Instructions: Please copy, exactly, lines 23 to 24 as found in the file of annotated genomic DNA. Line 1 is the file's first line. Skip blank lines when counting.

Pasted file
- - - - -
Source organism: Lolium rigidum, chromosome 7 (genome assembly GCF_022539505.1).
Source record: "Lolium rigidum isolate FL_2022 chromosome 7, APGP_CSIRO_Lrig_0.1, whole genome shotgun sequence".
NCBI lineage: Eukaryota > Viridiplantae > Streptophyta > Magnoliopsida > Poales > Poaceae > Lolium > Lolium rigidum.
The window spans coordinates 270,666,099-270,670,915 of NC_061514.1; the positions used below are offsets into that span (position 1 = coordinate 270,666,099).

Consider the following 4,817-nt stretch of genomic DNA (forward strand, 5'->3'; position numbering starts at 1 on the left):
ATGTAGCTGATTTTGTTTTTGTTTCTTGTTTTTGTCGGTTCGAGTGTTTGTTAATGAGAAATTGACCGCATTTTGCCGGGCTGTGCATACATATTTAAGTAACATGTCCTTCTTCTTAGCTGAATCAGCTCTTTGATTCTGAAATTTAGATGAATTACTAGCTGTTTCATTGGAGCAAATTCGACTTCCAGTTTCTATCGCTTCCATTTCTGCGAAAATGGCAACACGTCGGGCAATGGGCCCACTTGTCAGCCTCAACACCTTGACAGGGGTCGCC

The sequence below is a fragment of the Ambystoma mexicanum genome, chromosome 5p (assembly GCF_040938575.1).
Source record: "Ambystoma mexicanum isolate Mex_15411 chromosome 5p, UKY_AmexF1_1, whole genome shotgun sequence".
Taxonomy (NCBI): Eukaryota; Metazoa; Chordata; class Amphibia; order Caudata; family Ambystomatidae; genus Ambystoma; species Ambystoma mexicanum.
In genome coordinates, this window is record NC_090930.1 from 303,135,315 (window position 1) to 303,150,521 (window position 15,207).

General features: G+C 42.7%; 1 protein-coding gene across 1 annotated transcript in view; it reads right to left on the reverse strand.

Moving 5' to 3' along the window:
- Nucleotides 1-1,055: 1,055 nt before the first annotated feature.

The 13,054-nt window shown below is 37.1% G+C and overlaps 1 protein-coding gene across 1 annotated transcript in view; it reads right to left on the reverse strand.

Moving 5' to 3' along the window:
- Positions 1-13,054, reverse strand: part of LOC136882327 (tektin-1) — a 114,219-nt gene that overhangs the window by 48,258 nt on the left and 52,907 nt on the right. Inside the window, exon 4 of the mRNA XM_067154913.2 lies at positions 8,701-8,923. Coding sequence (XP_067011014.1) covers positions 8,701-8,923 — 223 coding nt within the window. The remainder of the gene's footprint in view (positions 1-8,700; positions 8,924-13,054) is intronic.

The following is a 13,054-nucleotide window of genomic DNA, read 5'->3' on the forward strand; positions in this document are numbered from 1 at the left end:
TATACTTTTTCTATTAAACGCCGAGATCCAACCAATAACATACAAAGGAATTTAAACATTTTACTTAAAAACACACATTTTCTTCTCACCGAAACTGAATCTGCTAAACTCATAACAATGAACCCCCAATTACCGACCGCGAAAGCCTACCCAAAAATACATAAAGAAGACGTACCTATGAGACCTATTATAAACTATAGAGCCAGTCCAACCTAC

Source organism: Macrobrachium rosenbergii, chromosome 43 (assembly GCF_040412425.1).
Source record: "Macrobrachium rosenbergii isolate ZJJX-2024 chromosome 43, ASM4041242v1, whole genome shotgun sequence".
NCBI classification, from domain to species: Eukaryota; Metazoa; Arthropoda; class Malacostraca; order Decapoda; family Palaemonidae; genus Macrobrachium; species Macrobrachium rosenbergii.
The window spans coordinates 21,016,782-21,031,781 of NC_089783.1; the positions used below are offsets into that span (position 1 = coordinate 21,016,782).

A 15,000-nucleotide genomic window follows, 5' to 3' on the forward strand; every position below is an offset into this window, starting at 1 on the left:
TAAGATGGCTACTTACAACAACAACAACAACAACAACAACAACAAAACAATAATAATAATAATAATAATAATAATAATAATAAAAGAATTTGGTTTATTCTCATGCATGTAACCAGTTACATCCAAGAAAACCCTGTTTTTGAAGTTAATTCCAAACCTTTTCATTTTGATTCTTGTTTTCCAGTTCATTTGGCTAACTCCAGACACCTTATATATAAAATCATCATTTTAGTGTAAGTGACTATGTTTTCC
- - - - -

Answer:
A 15,000-nucleotide genomic window follows, 5' to 3' on the forward strand; every position below is an offset into this window, starting at 1 on the left:
TAAGATGGCTACTTACAACAACAACAACAACAACAACAACAACAAAACAATAATAATAATAATAATAATAATAATAATAATAAAAGAATTTGGTTTATTCTCATGCATGTAACCAGTTACATCCAAGAAAACCCTGTTTTTGAAGTTAATTCCAAACCTTTTCATTTTGATTCTTGTTTTCCAGTTCATTTGGCTAACTCCAGACACCTTATATATAAAATCATCATTTTAGTGTAAGTGACTATGTTTTCC